O N  M A K I N G

My childhood was full of making music,

paintings, scrapbooks, and one-woman

theatre productions. I would build the

instruments myself, hang a bed-sheet for a

backdrop, and sell tickets to the show

to my family members and our cat—this

doesn’t feel far off from my art practices

today. My long-standing relationship with

DIY problem solving is still very central

to my creative processes, now evidenced

in my work as a dancer, dance-maker,

collage-maker, and writer. I consistently

find these multiple modes of creating

bleeding into one another and filtering

themselves into the live performance

experiences I aim to create.


My making is deeply directed by experiences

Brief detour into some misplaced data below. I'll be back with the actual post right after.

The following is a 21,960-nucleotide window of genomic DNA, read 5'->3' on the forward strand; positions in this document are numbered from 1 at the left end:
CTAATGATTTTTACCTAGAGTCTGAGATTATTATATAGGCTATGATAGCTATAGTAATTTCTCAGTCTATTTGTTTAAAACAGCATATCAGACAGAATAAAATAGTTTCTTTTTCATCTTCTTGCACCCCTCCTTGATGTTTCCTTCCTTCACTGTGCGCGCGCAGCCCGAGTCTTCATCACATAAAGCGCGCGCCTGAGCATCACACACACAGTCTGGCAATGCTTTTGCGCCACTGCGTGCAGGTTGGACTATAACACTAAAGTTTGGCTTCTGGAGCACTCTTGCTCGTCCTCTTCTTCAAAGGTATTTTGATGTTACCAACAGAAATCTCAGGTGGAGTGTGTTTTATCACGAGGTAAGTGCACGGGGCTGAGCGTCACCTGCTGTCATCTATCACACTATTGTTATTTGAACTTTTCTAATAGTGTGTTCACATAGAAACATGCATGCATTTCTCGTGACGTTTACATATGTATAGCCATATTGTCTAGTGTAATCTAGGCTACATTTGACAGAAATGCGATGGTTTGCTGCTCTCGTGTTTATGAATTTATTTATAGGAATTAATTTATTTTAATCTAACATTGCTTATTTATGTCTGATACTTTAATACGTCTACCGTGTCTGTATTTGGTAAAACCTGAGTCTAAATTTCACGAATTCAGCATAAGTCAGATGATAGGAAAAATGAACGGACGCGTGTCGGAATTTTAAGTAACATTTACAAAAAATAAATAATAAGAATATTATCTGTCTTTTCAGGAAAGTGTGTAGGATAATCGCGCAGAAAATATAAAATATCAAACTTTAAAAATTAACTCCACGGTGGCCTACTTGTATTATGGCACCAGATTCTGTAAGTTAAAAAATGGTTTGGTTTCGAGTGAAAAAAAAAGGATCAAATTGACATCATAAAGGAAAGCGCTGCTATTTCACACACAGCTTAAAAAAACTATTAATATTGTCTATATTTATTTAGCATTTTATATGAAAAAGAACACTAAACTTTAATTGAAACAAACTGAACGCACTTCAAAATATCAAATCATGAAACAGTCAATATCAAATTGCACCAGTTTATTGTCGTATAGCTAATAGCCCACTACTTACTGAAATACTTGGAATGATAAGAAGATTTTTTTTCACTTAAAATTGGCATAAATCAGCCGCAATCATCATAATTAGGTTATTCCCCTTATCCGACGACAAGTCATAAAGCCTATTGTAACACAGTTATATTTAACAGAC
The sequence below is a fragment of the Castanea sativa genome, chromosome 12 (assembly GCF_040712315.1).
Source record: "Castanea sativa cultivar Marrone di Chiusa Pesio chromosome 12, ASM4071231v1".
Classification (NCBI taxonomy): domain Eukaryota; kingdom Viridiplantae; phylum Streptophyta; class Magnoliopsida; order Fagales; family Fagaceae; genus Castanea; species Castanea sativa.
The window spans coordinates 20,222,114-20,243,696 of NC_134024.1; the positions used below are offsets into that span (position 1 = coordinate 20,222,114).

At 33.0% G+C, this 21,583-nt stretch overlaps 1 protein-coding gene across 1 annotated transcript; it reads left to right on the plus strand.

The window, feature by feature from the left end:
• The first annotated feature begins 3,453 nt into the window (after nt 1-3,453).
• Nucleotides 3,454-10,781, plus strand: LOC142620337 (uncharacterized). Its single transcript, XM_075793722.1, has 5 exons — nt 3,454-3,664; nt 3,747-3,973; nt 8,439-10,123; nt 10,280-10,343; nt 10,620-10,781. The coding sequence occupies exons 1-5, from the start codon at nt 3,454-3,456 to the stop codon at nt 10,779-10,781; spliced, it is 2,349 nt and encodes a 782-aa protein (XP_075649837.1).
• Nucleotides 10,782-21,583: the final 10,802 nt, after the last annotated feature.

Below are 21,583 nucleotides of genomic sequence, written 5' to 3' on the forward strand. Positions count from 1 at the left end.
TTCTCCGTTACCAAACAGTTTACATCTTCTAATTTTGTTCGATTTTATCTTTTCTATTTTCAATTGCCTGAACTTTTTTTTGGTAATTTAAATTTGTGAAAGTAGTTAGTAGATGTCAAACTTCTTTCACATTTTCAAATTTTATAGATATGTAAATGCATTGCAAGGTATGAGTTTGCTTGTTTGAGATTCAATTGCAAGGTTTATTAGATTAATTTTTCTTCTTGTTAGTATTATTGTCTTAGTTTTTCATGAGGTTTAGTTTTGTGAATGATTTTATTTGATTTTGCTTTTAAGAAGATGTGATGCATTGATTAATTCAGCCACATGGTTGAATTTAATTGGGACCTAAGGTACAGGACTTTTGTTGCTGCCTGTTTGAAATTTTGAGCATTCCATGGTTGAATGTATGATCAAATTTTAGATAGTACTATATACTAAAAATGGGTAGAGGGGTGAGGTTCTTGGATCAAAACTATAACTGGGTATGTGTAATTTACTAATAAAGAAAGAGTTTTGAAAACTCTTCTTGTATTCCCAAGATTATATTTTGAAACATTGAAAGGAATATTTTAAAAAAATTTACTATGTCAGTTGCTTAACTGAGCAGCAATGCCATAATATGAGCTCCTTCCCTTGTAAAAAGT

of trauma, leading me to creatively consider

concepts such as dissociation, false memory,

catharsis, and fog. I find clarity in making

messes, and work to overlap and fray the

edges between these ideas, senses, and

kinesthetic sensibilities. The choreography

prioritizes sensation over shape, often with

a goal of disorientation or physicalized

multi-tasking, quickly transposing from

billowing sweeps of limbs and torso to

oddly exacting gestural rhythms. These

vacillating systems build asymmetrical,

multi-layered collages that seem to always

be teetering on the brink of dissolve, only

held together by the thoughtful choice-

making of the performers or a strip of

blue painter’s tape.

I use these processes as a tactic of survival

and trust them to bring challenge,

grounding, and resolution to my life. For

me, my artistic practices serve as an

attempt to situate myself in relationship

with a post-trauma moving body, a

lineage of artistic mentors, the greater

world, and my own self-perception.

Our communal practices are vital to

sharpen our problem-solving skills and fill

out our sense of selves as our time in

the studio directly relates to the every-day;

a cyclical endeavor from collaging,

choreographing, and beyond.